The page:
Comments for Open Source Mechanic blog http://www.opensourcemechanic.com/blog cat /dev/random | strings | grep "For being ignorant to whom it goes I writ at random, very doubtfully" Tue, 17 Nov 2015 22:40:57 +0000 hourly 1 https://wordpress.org/?v=4.7.5 Comment on Seabot and science hack day Dublin 2015 by bnitz http://www.opensourcemechanic.com/blog/2015/11/seabot-and-science-hack-day-dublin-2015/comment-page-1/#comment-247 Tue, 17 Nov 2015 22:40:57 +0000 http://www.opensourcemechanic.com/blog/?p=961#comment-247 Nothing beyond what’s here right now but I do plan to link to the source code and I can add the schematic to this very simple circuit.

Thanks for the suggestion!

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Comment on Seabot and science hack day Dublin 2015 by Paul Morrison http://www.opensourcemechanic.com/blog/2015/11/seabot-and-science-hack-day-dublin-2015/comment-page-1/#comment-246 Tue, 17 Nov 2015 22:24:29 +0000 http://www.opensourcemechanic.com/blog/?p=961#comment-246 Interesting project ! Do you have any overview diags or schematics ?

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Comment on Irish rail line collapses in Malahide’s broadmeadows estuary by admin http://www.opensourcemechanic.com/blog/2009/08/irish-rail-line-collapses-in-malahides-broadmeadows-estuary/comment-page-1/#comment-39 Tue, 25 Aug 2009 09:57:17 +0000 http://www.opensourcemechanic.com/blog/?p=25#comment-39 I found this on the myc website:
The ‘Arches’ or Viaduct

In the light of the recent spectacular collapse readers may be interested in learning something of the history of this iconic structure.

The wide and deep cutting to the south of Malahide station provided much of the stone required to build the embankment northwards across the estuary to Donabate in the early 1840s. The viaduct, known locally as ‘The Arches’, was originally built in 1844 and, together with the embankment, greatly changed the ecology of the estuary. The original was a remarkable structure built entirely of wood, comprising eleven spans of 50 feet length. In 1860 a new iron bridge was built but they kept trains running during construction. The engineer in charge had a special castellated stone office built for his use and this can be seen today at the northern end. 90,000 tons of stone were discharged along the line of the bridge to overcome the scour produced by tidal currents. 8,000 tons had to be replaced after severe storms in 1922 and 1965. The viaduct was again replaced in 1966/67 with a wholly pre-cast scheme involving 2,100 tons of concrete units and including 43 miles of pre-stressing strand wire. This was believed to be the largest pre-cast superstructure in Ireland at the time. The work was carried out on Sundays at a cost of £83,000 but this time there was disruption to services with passengers being bussed from Malahide. Until Friday 21 August the viaduct had 12 spans, not all of equal length, and it is 577 feet in length.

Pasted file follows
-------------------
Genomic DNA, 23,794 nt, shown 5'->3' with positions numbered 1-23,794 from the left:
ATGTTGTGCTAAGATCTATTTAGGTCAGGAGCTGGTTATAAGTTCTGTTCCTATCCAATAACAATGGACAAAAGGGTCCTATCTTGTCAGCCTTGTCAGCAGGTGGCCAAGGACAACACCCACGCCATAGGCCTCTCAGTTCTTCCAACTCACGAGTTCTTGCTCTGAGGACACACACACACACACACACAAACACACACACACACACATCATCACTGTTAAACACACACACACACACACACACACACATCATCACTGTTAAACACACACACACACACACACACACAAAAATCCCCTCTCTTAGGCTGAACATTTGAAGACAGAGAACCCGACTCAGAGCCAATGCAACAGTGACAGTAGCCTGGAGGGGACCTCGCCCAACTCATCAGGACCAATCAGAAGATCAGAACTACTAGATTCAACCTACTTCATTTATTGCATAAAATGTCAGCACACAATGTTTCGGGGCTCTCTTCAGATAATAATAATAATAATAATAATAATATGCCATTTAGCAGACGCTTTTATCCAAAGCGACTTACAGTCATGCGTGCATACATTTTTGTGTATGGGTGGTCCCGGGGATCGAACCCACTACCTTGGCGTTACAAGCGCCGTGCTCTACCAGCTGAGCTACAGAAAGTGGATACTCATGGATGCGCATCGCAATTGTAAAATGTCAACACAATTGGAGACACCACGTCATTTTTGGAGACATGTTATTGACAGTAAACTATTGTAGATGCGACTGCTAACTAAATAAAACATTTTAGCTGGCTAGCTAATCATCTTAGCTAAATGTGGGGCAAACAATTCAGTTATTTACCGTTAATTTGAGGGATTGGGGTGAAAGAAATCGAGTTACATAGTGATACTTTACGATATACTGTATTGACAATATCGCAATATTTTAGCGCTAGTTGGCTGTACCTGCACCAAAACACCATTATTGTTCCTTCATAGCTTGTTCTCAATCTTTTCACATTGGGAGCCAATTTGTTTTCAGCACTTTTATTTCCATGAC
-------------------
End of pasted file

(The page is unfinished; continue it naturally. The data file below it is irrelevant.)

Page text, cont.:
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Comment on Irish rail line collapses in Malahide’s broadmeadows estuary by Ron Kennedy http://www.opensourcemechanic.com/blog/2009/08/irish-rail-line-collapses-in-malahides-broadmeadows-estuary/comment-page-1/#comment-38 Tue, 25 Aug 2009 09:16:33 +0000 http://www.opensourcemechanic.com/blog/?p=25#comment-38 I seem to recall a previous collapse years ago of Malahide viaduct!!
Can you confirm or is my memory playing tricks?

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Comment on Repairing Pentax *IST DL DSLR mode switch by Open Source Mechanic blog » Repairing Pentax *IST DL DSLR mode switch | Open Hacking http://www.opensourcemechanic.com/blog/2009/08/repairing-pentax-ist-dl-dslr-mode-switch/comment-page-1/#comment-31 Tue, 18 Aug 2009 02:36:07 +0000 http://www.opensourcemechanic.com/blog/?p=9#comment-31 […] the original post: Open Source Mechanic blog » Repairing Pentax *IST DL DSLR mode switch This entry was posted on Monday, August 17th, 2009 at 6:08 pm and is filed under Tutorials, […]

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Comment on Repairing Pentax *IST DL DSLR mode switch by Fixing a Pentax *iST DL DSLR - Technology http://www.opensourcemechanic.com/blog/2009/08/repairing-pentax-ist-dl-dslr-mode-switch/comment-page-1/#comment-30 Tue, 18 Aug 2009 00:00:31 +0000 http://www.opensourcemechanic.com/blog/?p=9#comment-30 […] […]

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